Slight, DJ and Nichols, HJ and Arbuckle, K (2015) Are mixed diets beneficial for the welfare of captive axolotls (Ambystoma mexicanum)? Effects of feeding regimes on growth and behavior. Journal of Veterinary Behavior: Clinical Applications and Research, 10 (2). pp. 185-190. ISSN 1558-7878
axolotls accepted manuscript.pdf - Accepted Version
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Good nutritional husbandry is crucial to maintain high welfare standards in captive animals. Both direct effects of diet on growth, development, and maintenance and indirect effects of feeding regimes on behavior may be important. Despite this, many questions remain as to how we should best feed many of the species that are commonly kept in captivity. There is a great deal of speculation among animal keepers as to issues such as whether a mixed diet is better than an invariant one, but little research is available to inform this question. In this study, we investigate the impact of mixed versus invariant diets on growth and behavior in the axolotl (. Ambystoma mexicanum), an aquatic amphibian of severe conservation concern that is frequently maintained in captive collections. We then use our results to provide advice on feeding management in the context of improved welfare. We maintained juvenile axolotls under 1 of 3 "diets" (feeding regimes): bloodworm (invariant), Daphnia (invariant), and alternating these 2 prey items between feeds (mixed). Morphologic and behavioral data were collected over a period of 15weeks and analyzed using generalized linear mixed models to determine whether our feeding treatments influenced growth and behavior. We find that axolotls grew fastest on our bloodworm diet and slowest on our Daphnia diet, with a mixed feeding regime leading to intermediate growth rates. Diet treatment did not significantly influence our measured behaviors, but feeding and locomotion events were more frequent (and resting less frequent) on feeding days than nonfeeding days. These data suggest that providing a mixed diet is not necessarily beneficial to either growth or welfare of captive animals. In the case of axolotls, an invariant diet of bloodworm should increase growth rates, but the diet (mixed vs. invariant) does not influence behavior. Overall, our results suggest that mixed diets in themselves may not be beneficial to the growth or welfare of axolotls as compared with a high-quality invariant diet.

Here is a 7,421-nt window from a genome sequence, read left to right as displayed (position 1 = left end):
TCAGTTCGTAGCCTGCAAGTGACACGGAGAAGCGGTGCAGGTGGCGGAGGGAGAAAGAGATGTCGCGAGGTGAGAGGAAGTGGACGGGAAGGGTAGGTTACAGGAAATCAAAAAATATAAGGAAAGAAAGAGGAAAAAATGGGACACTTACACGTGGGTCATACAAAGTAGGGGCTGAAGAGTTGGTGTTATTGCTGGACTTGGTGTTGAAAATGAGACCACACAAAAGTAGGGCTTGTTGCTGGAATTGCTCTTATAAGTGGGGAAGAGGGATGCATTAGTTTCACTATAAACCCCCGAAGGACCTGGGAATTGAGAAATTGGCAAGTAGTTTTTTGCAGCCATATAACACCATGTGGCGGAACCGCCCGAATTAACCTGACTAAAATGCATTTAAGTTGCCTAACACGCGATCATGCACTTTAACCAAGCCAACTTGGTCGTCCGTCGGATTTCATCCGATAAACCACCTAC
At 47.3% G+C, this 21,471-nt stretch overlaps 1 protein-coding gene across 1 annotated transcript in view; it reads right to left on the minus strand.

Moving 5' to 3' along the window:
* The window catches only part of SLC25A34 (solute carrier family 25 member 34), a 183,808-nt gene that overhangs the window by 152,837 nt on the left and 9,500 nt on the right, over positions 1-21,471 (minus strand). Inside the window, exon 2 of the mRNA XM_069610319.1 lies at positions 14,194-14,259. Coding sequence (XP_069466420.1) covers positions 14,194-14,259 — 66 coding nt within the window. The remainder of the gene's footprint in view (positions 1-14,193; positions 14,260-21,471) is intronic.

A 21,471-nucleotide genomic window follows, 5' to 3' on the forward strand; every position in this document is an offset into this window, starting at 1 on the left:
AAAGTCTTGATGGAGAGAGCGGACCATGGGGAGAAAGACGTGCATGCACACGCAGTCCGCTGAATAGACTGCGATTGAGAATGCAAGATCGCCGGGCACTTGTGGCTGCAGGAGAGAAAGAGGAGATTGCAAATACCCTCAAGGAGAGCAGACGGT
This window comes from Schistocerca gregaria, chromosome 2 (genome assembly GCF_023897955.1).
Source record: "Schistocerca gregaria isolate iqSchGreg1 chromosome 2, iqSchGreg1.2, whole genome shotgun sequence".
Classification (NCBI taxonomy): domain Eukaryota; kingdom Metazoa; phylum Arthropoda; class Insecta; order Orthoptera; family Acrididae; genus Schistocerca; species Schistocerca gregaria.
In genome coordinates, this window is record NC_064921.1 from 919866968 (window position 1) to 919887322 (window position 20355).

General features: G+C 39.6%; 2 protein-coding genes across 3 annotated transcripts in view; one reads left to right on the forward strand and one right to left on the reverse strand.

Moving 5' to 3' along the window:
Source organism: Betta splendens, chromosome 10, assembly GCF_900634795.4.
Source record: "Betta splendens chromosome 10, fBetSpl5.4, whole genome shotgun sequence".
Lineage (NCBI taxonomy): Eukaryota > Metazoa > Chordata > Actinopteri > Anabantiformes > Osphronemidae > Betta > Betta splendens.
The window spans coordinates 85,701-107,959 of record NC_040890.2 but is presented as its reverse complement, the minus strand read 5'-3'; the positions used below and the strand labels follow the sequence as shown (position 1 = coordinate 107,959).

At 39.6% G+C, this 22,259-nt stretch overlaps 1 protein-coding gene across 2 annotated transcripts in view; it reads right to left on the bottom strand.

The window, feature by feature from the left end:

|Uncontrolled Keywords:||0707 Veterinary Sciences|
|Subjects:||S Agriculture > SF Animal culture|
|Divisions:||Natural Sciences and Psychology|
|Date Deposited:||03 Jun 2015 10:31|
|Last Modified:||28 Sep 2015 23:50|
|DOI or Identification number:||10.1016/j.jveb.2014.09.004|
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